Alistair Pound is part of the high calibre Victorian Administrative Law author team (headed by Jason Pizer). Alistair authors the Human Rights content for the service and is a Barrister who practices in the areas of commercial and public law. Before joining the Bar, he was Associate to Justice Hayne in the High Court and a Senior Associate at Mallesons Stephen Jaques in the commercial litigation group. Alistair holds a first class honours degree from Cambridge University.
Having recently acted on behalf of the government in Momcilovic v The Queen, a highly publicised recent High Court case which considered Victoria’s Charter of Human Rights, Alistair gives us his take on this important development:
Momcilovic v The Queen was a case of a Queensland resident accused of trafficking drugs in Australia. What were the key points of contention?
There were a number of issues in contention. The accused was charged with trafficking. Trafficking could be established by proving that a person had a traffickable quantity of drugs in their “possession for sale”. Section 5 of the Victorian Drugs, Poisons and Controlled Substances Act 1981 (Drugs Act) reversed the onus of proof on the issue of “possession” because, instead of requiring the prosecution to prove possession beyond reasonable doubt, the section provided that if drugs were found on premises occupied by a person, the person was presumed to have been in possession of them unless they satisfied the court to the contrary. The accused argued that s 5 should be interpreted so that, instead of imposing on her the burden of proving on the balance of probabilities that she was not in possession of the drugs (a legal burden), all she had to do was lead some evidence that she was not in possession (which she did at her trial) before the burden moved back to the prosecution to prove possession beyond reasonable doubt (an evidential burden). The accused also argued that that interpretation could be reached by applying the interpretive obligation in s 32(1) of the Victorian Charter of Human Rights and Responsibilities Act 2006. The Victorian Court of Appeal disagreed. It held that s 5 could only be interpreted as imposing a legal burden. It also held that to impose a legal burden on a defendant was incompatible with the presumption of innocence in s 25 of the Charter and therefore made a declaration under s 36 of the Charter that s 5 of the Drugs Act could not be interpreted consistently with the Charter.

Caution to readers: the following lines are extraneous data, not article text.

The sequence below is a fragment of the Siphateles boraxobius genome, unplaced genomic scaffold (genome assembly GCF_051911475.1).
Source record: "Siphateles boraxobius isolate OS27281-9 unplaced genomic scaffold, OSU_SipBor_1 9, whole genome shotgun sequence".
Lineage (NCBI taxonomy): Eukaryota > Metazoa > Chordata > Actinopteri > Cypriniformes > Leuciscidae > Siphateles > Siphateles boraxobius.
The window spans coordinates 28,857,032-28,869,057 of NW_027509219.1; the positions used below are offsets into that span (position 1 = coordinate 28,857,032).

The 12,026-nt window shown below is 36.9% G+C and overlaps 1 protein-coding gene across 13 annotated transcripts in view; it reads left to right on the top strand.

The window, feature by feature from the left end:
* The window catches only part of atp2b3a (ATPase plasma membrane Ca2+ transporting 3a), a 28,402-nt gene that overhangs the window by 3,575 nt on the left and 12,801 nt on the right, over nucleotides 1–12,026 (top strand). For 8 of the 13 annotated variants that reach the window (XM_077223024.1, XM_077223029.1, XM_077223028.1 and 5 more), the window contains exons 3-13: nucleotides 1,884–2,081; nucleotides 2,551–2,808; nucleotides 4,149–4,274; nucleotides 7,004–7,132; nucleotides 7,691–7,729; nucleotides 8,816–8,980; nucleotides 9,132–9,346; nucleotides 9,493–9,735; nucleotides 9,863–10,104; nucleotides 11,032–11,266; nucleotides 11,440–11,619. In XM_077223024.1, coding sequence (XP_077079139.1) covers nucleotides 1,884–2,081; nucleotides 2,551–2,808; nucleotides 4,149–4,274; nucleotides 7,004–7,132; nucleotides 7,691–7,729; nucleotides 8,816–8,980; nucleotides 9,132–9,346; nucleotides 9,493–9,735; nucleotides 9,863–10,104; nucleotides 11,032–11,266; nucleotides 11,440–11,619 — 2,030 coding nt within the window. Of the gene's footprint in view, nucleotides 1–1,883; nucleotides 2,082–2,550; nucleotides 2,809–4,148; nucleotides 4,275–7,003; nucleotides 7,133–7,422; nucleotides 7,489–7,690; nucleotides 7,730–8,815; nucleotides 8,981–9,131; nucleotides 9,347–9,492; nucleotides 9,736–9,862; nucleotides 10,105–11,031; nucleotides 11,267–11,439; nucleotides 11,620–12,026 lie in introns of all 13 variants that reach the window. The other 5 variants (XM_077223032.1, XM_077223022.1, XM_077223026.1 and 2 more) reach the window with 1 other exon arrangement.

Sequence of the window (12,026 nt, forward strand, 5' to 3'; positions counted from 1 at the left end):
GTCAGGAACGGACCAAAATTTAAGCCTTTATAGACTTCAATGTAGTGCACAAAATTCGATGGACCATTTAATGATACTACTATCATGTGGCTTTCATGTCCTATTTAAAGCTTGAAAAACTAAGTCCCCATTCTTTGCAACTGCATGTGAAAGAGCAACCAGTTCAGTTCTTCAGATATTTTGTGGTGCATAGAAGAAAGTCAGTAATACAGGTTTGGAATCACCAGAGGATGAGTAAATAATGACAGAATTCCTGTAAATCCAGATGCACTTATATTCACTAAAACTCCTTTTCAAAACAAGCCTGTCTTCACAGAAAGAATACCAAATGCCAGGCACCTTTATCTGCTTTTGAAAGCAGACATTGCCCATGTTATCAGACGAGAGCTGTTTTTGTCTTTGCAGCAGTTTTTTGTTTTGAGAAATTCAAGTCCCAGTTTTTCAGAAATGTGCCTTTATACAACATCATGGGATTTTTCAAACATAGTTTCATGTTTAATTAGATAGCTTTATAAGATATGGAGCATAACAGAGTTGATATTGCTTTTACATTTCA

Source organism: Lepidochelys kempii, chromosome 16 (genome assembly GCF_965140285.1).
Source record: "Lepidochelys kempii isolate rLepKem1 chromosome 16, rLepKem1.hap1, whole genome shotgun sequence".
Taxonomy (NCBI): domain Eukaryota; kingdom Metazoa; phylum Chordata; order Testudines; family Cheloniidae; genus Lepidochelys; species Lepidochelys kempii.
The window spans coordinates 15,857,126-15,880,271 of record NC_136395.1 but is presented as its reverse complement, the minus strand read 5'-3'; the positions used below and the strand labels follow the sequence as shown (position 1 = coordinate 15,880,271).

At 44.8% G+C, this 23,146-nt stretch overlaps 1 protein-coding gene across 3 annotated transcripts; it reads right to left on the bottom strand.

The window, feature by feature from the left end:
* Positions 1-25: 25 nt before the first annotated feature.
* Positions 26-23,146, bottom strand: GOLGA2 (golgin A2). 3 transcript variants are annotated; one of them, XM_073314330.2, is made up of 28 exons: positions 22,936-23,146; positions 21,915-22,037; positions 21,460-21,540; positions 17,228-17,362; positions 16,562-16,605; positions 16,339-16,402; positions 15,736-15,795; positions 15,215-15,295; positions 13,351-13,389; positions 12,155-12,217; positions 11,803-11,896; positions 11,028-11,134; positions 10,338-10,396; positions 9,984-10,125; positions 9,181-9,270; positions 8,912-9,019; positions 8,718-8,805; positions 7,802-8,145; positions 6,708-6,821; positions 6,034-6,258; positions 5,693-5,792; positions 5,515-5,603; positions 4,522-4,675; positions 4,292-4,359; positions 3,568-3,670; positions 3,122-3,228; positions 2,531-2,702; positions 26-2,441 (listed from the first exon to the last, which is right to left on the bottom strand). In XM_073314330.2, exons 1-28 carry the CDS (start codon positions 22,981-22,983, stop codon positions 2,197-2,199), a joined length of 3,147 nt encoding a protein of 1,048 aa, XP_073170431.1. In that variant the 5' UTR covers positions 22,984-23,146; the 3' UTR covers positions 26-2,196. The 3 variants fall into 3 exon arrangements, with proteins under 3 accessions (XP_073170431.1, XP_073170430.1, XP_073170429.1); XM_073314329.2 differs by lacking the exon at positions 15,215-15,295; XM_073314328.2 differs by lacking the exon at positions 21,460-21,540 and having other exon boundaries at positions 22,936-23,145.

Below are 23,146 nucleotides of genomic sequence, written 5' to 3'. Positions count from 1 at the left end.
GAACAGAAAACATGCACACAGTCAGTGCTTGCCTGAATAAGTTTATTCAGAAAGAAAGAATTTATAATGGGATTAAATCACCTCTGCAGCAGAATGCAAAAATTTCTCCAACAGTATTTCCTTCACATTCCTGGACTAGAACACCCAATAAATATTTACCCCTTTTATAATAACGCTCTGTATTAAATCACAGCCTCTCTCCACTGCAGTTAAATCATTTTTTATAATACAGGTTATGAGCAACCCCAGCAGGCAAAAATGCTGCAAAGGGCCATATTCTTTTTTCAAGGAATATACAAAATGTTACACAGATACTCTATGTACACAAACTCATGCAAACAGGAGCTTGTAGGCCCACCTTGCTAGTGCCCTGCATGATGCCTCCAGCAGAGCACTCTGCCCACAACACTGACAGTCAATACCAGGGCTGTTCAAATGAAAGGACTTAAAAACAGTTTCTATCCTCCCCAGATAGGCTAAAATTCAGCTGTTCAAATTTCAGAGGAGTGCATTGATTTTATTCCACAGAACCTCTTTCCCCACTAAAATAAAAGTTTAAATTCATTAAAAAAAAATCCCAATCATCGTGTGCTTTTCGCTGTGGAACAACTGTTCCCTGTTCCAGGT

In the High Court, a number of further issues came up. Did s 5 of the Drugs Act apply to the offence of trafficking? Was s 5 of the Drugs Act inconsistent with the equivalent trafficking offences in the Commonwealth Criminal Code Act 1995, which did not contain a reverse burden on the issue of possession, and was s 5 therefore inoperative by reason of s 109 of the Constitution? Did ss 32 and 36 of the Charter impose non-judicial functions on the Court and, if so, did they infringe the Kable principle? Was the case a matter in federal jurisdiction because of the accused’s residence in Queensland at the time of her trial and, if so, did the Charter operate in federal jurisdiction?